An email from a friend popped into my inbox this week. He’s running the London Marathon on Sunday – his first one.

I am very nervous.

Any advice on hydration on the day? I want to try and be a zen warrior amidst the pre-race hullabaloo. Any advice on the start?

What started as a quick response quickly turned into a longer note as I thought back to a year ago when I was getting ready to lace up for 26.2 miles. I had such fun writing this and thought it might be useful to other first-time marathoners who are getting ready for tomorrow.

Nervous is good.

Use that energy, but don’t let it get the better of you.

Sort your kit out the day before.

Fasten your bib. Lay out your stuff so you know you have everything. Wear a jumper or something warm and old that you can then chuck as you start the race (Oxfam collects them and donates).


Write your name on your shirt. People will shout your name. It’s so flipping corny but it will give you such a massive boost.

Pee & poop

Pee as much as you can before the race.

And poo of course.


Stick to your plan.

Run your pace. You’ll have waited for what feels an eternity before the race starts. You’ll want to just get on with it and are likely to start too fast. Slow down. Chill. Use the first mile as a warm-up. Let the others pass you. You will catch them up at mile 20.

Go for a negative split (run the first half of the race slower than the second). At mile 15 or so you’ll have a pretty good handle on where your body is on the day. From there on you can decide to go harder or conserve your energy.

See if you can find pacers or other people going at the same pace as you. Difficult in the first half – well until Tower Bridge really because there are just so many runners – but then, when the field thins out, you should be able to find someone.

Beware charity runners

Watch out for charity runners, especially those in fancy dress. They’re prone to stopping suddenly for photos and if you’re right behind them and not careful, you’ll run right into them.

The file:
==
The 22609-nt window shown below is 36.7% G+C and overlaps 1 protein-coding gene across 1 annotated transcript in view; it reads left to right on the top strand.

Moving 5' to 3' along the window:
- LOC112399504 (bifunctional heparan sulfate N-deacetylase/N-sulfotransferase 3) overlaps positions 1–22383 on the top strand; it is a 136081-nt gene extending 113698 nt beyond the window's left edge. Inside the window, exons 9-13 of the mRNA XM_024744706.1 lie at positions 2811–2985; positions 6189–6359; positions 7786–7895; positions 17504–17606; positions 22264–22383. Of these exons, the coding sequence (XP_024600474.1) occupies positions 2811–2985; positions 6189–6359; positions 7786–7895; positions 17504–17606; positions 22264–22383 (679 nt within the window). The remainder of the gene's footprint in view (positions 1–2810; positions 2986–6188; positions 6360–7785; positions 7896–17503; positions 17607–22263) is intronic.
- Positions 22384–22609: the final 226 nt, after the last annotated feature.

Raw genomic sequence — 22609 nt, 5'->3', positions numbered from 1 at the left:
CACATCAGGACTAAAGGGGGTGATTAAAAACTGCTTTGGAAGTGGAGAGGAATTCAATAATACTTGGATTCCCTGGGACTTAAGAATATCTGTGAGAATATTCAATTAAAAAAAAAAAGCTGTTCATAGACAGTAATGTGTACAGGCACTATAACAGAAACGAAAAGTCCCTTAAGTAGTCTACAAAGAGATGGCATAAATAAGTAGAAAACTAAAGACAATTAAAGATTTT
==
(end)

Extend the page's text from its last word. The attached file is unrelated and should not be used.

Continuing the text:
This depends very much on how hot it is and what you usually do. I tend to skip the first water station but then take on everything the rest of the route. Water is best, unless you’ve trained with something and you know that your body can take it. No experiments on the day – that goes for anything: hydration, nutrition, kit.

A bit about the course

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It gets awesome at the Cutty Sark. So many people.

Then of course there’s Tower Bridge. Your brain will explode at the amount of people standing there cheering you on. Turning right off the bridge you’ll want to keep an eye on the elites coming from the other direction. I saw Richard Whitehead powering past on his two prosthetic legs. Dude was flying. Still have goosebumps thinking of the cheer that went up around him – both from spectators and other runners. Machine.

Bit quieter through the Isle of Dogs.

Then you turn around and you come closer to Embankment and the last few miles. The tunnel by Blackfriars is murderous and also awesome – the echo of thousands of runners cheering and wooping in there is epic.

You come out of the tunnel and all hell breaks loose. People are piled five deep along both sides of Embankment. The noise! It’s mental. Soak it in, they’re here for you.

Big Ben comes closer.

You hang a right and swing past Buckingham Palace.

You see the finish line.

Give it the beans dude. You got this!!!

Remember – you’ve done the hard stuff.

You’ve put in the miles. you’ve prepared. Your body is ready. The race is the easy bit. Enjoy it. Smile at people. Get all the high fives you can. Cheer on other runners. Sprint for the line. And lift your flipping arms as you cross – you’ll be pissed if it’s just photos of you crossing the line looking down at your app or watch!